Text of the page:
Senator Trent Lott, majority leader of the United States Senate had a misstep with words that could—or should—cost him his job. He referred to Senator Strom Thurman’s candidacy for President of the United States in 1948 (one that supported segregationist policies) as being good for the country. At that time, segregation was part of the South’s culture; it took many years of hard work to change the culture and reduce the degrading practice of segregation. Was Thurman opportunistic like many politicians, adjusting positions as the political winds blew, or did he have a fundamental change in beliefs?
The same question can be asked of Senator Lott. Did he opportunistically modify his opinion to be more in sync with his constituencies? His lack of directness when responding to reporters’ questions and his voting record would suggest that he reacted to society’s change of opinion—he certainly did not lead the change. As a government leader, it is seems clear that Senator Lott was following the change in our society rather than leading the change. The open question is whether he fully believes in the fundamentals behind the change.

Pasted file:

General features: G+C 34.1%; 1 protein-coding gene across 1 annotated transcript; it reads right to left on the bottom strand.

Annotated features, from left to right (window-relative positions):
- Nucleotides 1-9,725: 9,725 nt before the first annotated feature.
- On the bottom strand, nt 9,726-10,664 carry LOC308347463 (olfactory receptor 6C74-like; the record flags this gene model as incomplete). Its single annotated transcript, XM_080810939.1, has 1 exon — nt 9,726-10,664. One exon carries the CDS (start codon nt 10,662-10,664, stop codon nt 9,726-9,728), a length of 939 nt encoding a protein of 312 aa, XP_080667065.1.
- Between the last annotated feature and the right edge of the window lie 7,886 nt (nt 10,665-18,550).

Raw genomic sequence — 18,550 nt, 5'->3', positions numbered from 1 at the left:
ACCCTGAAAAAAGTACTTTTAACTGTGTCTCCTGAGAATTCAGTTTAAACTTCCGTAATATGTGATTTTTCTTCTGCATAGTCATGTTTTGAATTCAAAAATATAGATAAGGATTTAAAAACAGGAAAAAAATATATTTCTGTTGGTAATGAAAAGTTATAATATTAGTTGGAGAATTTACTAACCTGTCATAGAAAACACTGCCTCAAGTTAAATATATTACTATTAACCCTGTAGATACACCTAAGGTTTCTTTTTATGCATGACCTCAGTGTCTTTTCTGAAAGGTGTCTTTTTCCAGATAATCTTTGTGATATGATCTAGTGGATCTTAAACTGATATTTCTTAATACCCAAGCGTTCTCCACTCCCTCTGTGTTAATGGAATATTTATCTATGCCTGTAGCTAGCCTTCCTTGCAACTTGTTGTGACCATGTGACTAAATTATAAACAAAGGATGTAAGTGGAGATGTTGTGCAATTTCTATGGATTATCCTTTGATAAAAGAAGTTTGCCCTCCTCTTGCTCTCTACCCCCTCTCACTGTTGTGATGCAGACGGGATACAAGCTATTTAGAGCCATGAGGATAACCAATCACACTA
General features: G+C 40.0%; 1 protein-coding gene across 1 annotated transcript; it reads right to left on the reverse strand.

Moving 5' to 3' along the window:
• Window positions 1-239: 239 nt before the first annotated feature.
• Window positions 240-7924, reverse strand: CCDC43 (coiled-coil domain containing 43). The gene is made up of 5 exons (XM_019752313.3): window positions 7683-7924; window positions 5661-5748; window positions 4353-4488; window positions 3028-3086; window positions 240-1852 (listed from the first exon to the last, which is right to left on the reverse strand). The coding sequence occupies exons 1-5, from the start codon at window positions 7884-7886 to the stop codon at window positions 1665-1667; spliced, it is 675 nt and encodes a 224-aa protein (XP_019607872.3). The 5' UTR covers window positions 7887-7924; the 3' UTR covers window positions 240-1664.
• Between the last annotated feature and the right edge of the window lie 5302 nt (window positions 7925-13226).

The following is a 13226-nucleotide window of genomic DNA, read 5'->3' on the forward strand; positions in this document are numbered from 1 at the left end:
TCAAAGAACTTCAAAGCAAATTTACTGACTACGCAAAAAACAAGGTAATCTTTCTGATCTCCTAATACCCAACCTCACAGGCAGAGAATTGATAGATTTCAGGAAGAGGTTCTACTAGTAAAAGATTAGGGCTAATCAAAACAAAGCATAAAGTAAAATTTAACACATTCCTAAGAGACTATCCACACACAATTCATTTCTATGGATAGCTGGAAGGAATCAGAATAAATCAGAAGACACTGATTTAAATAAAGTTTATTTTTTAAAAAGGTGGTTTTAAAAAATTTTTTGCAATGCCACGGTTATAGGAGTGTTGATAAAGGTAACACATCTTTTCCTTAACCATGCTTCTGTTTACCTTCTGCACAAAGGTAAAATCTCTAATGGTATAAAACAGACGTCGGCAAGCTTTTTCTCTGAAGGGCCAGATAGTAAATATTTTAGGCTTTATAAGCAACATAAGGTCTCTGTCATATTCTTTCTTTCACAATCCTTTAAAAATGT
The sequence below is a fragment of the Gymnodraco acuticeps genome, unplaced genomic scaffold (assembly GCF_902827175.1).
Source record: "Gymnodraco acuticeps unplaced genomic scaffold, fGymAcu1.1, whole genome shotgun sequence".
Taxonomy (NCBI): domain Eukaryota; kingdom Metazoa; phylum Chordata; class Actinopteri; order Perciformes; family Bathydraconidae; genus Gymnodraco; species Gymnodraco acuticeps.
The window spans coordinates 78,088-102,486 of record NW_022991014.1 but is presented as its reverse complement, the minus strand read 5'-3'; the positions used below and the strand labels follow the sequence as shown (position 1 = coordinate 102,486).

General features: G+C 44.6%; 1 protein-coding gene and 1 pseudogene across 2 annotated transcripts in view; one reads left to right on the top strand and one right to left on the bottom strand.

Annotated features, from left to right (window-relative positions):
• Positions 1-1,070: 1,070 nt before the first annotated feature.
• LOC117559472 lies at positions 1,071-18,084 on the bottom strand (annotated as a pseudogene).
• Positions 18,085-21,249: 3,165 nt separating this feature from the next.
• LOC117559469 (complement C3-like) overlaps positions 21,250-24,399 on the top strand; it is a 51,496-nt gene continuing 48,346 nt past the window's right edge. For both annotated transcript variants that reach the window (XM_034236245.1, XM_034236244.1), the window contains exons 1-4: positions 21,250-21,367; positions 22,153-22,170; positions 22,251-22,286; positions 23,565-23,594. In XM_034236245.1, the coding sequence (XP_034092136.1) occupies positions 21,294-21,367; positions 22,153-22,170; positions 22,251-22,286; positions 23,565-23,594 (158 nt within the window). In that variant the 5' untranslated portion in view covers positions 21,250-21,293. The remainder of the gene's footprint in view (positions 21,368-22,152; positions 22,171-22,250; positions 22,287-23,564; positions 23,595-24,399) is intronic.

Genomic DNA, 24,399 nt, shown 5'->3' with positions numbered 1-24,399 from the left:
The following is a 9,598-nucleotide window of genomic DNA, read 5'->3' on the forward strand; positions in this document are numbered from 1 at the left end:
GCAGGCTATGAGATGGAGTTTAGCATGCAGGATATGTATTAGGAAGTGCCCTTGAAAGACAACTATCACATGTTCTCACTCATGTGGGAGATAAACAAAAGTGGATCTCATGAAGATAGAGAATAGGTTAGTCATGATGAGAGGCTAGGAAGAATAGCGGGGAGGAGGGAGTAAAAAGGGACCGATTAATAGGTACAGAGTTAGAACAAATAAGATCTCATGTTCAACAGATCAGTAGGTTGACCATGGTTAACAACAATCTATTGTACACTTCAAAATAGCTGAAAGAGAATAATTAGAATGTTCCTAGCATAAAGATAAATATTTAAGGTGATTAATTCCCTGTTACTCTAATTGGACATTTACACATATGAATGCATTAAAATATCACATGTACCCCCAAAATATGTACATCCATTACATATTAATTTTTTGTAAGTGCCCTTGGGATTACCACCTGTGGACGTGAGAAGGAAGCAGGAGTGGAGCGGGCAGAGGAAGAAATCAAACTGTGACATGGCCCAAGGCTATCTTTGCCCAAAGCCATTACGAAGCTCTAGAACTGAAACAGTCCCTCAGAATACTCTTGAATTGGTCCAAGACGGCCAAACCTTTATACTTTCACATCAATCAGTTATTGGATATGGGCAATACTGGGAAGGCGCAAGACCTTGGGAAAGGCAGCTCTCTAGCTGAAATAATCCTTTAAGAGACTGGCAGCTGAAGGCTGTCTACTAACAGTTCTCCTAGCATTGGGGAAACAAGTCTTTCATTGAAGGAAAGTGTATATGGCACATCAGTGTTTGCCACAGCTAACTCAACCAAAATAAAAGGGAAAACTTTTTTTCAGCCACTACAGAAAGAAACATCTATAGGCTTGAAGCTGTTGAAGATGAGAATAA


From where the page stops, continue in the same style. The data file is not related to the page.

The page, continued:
As a leader of the United States Senate, he has a special responsibility to develop trust with his followers. Leaders need to have this special trust between themselves and their constituents in order to have a smooth functioning organization. In this case, he has his Mississippi contingent, but more importantly, he has the republican majority of the United States Senate. This is a real leadership position and this position takes a special skill to be totally effective. When this confidence is undermined, as it was in the Archdiocese of Boston, a leadership change needs to occur. After all, we see it in corporations all the time. Why should publicly viewed organizations be any different?